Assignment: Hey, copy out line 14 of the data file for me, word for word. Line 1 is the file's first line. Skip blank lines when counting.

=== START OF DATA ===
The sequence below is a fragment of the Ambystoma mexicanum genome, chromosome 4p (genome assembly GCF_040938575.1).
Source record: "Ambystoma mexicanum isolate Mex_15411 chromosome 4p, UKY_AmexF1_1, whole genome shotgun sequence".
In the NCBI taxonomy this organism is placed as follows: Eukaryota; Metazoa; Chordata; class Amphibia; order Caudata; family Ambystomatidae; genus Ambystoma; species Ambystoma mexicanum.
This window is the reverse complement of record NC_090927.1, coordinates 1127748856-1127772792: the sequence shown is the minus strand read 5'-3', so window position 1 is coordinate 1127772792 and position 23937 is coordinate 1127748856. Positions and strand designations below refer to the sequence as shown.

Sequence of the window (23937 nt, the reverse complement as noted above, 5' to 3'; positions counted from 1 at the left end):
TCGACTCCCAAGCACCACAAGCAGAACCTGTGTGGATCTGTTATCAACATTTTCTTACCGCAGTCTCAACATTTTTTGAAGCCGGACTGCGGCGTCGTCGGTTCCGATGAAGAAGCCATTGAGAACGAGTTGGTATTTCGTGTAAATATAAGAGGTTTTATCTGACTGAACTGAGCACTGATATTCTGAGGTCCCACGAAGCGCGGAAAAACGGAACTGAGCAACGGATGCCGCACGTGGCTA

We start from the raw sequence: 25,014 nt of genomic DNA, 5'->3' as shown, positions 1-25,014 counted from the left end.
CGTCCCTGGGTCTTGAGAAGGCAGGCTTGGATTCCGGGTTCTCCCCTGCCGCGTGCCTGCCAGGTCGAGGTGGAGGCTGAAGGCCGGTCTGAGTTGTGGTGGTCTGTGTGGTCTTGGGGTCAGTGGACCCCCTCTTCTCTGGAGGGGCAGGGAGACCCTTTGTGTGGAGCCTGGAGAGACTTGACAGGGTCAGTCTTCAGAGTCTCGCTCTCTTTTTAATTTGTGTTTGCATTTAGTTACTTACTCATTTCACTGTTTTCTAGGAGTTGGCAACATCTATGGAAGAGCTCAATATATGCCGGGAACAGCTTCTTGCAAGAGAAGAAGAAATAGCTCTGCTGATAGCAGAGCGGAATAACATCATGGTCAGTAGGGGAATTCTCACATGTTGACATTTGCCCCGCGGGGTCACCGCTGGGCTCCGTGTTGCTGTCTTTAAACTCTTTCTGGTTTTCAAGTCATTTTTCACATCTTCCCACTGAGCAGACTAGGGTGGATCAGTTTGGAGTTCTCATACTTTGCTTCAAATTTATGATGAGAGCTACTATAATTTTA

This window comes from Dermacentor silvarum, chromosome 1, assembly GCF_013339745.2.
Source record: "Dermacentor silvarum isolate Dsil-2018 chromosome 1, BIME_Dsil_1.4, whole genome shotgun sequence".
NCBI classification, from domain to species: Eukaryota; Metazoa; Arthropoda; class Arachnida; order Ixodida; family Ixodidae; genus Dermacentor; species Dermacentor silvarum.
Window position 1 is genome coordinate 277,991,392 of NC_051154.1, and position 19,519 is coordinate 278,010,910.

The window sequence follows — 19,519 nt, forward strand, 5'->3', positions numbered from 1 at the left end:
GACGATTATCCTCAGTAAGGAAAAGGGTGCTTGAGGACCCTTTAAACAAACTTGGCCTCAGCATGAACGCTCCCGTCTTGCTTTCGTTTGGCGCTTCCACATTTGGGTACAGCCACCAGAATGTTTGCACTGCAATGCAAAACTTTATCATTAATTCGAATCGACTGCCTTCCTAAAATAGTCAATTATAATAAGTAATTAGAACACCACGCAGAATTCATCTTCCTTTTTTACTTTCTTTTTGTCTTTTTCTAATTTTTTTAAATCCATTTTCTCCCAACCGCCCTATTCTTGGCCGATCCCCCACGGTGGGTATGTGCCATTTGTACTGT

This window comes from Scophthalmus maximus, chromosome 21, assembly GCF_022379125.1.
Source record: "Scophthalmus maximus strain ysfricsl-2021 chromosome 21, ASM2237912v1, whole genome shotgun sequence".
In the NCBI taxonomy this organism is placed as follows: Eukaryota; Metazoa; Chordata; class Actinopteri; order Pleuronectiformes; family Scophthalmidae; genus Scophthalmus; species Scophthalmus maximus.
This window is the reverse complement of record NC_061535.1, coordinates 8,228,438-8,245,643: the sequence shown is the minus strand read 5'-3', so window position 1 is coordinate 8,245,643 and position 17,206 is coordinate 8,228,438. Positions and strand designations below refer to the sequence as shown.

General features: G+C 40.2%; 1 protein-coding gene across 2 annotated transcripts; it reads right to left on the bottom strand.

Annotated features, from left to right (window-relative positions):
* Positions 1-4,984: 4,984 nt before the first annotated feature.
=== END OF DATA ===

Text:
GACGATTATCCTCAGTAAGGAAAAGGGTGCTTGAGGACCCTTTAAACAAACTTGGCCTCAGCATGAACGCTCCCGTCTTGCTTTCGTTTGGCGCTTCCACATTTGGGTACAGCCACCAGAATGTTTGCACTGCAATGCAAAACTTTATCATTAATTCGAATCGACTGCCTTCCTAAAATAGTCAATTATAATAAGTAATTAGAACACCACGCAGAATTCATCTTCCTTTTTTACTTTCTTTTTGTCTTTTTCTAATTTTTTTAAATCCATTTTCTCCCAACCGCCCTATTCTTGGCCGATCCCCCACGGTGGGTATGTGCCATTTGTACTGT